"I know some things will change in football, I know some things have to change, for sure," he said. "The power, where it is at is not quite right.

"UEFA cannot just decide things, FIFA cannot just decide things, everybody plans more competitions. UEFA showed me [the Champions League plans] few months ago and I told them there are more games, so I don't like it.

"For the [Super League] clubs it's about money, but what do you think for UEFA it's about? FIFA wants the Club World Cup whenever that should be, but that's about money, nothing else.

"It's not only these clubs, things will change, some things have to change.

"One thing I can understand that the people think is not right is the competitiveness. I get that. I said that before."

Jurgen Klopp acknowledged Liverpool are "under pressure" to qualify for next season's Champions League as they look to salvage something from a difficult season.

The Reds were knocked out of this year's competition at the quarter-final stage after a goalless draw with Real Madrid at Anfield saw them lose 3-1 on aggregate.

Their exit on Wednesday ended any hopes of silverware in this campaign and they now face a battle to finish in the Premier League's top four with seven games left.

Liverpool are in sixth place, jostling with city rivals Everton along with Chelsea, Tottenham, Leicester and West Ham for the lofty finish they want.

Klopp's side head into Monday's clash with Leeds United on the back of three consecutive Premier League wins – just the second time they have strung together a trio of league wins this season.

Liverpool also boast a good recent record against the West Yorkshire club, with Leeds having won just one of their last 11 home games against the Reds in all competitions (drawn three, lost seven).

Speaking at a news conference on Saturday ahead of the trip to Elland Road, the Liverpool manager claimed his side are feeling the heat.

"Yes, we are under pressure, how everyone can imagine, in the sense that we want to finish in the top four but we don't know in the moment if we will," Klopp said.

"But we have seven games to prove that point and that's what we try.

"There are obviously two things in football that are important: one is the performance, the other is results. The last three Premier League games we won, one Champions League game we lost and one we drew.

"The one bad game we played in that spell was the Champions League game we lost, all the other games were OK or better, so that's what we have to keep doing: play our best football.

"And still you have to accept then the result because you have to finish the situations off, what we didn't do in the second leg against Real Madrid obviously, but that does not mean we will not do that forever again.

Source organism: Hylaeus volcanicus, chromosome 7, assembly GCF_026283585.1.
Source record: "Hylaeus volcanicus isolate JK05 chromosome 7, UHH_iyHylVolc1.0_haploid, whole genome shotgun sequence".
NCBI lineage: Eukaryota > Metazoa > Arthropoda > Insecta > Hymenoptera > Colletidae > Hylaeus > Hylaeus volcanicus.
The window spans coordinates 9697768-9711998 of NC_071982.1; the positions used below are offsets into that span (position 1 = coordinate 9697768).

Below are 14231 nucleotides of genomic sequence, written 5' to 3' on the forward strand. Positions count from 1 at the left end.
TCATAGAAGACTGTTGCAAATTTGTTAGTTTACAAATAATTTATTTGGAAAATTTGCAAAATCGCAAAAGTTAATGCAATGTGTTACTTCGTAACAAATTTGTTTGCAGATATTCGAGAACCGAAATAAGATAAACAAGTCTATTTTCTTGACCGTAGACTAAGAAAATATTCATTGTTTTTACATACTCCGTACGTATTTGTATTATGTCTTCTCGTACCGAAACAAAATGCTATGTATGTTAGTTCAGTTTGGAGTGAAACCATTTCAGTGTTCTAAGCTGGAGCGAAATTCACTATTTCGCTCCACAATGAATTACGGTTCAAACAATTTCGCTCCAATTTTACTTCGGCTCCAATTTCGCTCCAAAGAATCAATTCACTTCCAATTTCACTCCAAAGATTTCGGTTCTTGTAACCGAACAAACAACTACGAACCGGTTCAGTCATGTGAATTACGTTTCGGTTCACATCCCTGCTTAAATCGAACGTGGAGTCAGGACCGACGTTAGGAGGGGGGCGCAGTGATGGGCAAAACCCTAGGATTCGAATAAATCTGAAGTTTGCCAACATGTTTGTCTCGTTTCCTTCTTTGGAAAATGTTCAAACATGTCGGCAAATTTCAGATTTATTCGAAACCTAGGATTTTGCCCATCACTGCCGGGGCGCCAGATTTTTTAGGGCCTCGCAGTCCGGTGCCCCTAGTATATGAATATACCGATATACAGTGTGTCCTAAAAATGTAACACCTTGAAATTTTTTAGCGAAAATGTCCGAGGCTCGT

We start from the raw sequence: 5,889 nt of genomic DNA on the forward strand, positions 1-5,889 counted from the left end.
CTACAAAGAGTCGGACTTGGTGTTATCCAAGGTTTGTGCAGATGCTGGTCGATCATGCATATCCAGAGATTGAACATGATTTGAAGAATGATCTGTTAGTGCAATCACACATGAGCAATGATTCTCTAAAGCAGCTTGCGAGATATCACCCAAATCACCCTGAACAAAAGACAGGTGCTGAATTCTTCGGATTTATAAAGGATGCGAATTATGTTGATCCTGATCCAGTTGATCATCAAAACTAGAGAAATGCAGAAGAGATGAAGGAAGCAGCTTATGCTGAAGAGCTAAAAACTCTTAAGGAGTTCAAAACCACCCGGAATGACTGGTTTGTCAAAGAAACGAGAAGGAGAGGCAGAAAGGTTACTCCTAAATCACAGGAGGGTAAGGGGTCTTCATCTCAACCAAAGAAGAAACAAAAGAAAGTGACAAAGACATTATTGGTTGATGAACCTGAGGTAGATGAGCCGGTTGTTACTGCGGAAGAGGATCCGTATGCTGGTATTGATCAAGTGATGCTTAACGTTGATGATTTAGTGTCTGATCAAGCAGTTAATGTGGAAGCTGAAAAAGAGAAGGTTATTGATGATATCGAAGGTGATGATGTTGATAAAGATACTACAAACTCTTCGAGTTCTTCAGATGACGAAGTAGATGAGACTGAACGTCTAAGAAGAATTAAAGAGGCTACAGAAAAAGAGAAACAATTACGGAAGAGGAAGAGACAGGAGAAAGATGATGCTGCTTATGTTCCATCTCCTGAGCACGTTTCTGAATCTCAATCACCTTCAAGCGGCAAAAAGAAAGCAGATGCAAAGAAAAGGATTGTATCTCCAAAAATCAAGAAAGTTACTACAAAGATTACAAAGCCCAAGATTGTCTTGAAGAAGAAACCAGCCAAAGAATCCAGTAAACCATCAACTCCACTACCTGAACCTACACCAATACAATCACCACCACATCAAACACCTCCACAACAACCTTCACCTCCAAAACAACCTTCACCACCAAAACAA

"That's the situation, just go for it. It's not only about having a response or whatever, it's just go for it, go and go and go, play your best football."

Liverpool won the reverse fixture against Leeds 4-3 on the opening day, and they have done the double over Leeds four times in the Premier League (1996-97, 1997-98, 1999-2000 and 2002-03).

Klopp said: "When you think about Leeds, it's like, 'It's uncomfortable, you have to go and do this and this and this' – exactly the same thing Leeds has to do when they think about us: 'Oh my God, how do we defend that?'

"We cannot do more actually, before a game. The way is clear – we have to win football games. The best way would be to win all the football games, but there are tough opponents and we respect that, we really respect that. 

"We see the situation we are in and we see it positively, to be honest. We are around, we have to win our games to put pressure on the other teams and stuff like this."

Klopp has no fresh injury worries ahead of the fixture and revealed positive progress in the rehabilitation of long-term injury victims Joe Gomez, Virgil van Dijk, Joel Matip and Jordan Henderson.

He added: "Joe is outside running now and all these kind of things, which is obviously always a big step after all injuries.

"He [Gomez] looks fine when he is running, no real reaction in the knee, which is very important. It obviously still takes time but he's in a good way. Like Virgil, Joel and Jordan are."

Declan Rice may be looking to make a move to Manchester United from resurgent West Ham. 

The 22-year-old midfielder talked to United players during last month's international break as England won their opening three World Cup qualifiers.

The Red Devils could be in need of midfield help if Paul Pogba leaves at the end of the season.

 

TOP STORY - RICE TO RED DEVILS

England international Declan Rice is interested in swapping West Ham for Manchester United, the Manchester Evening News reports. 

During the recent international break, he spoke with Harry Maguire and Luke Shaw about the atmosphere at the club. 

Rice is under contract with the Hammers through to 2024 but could be prised away for the right price.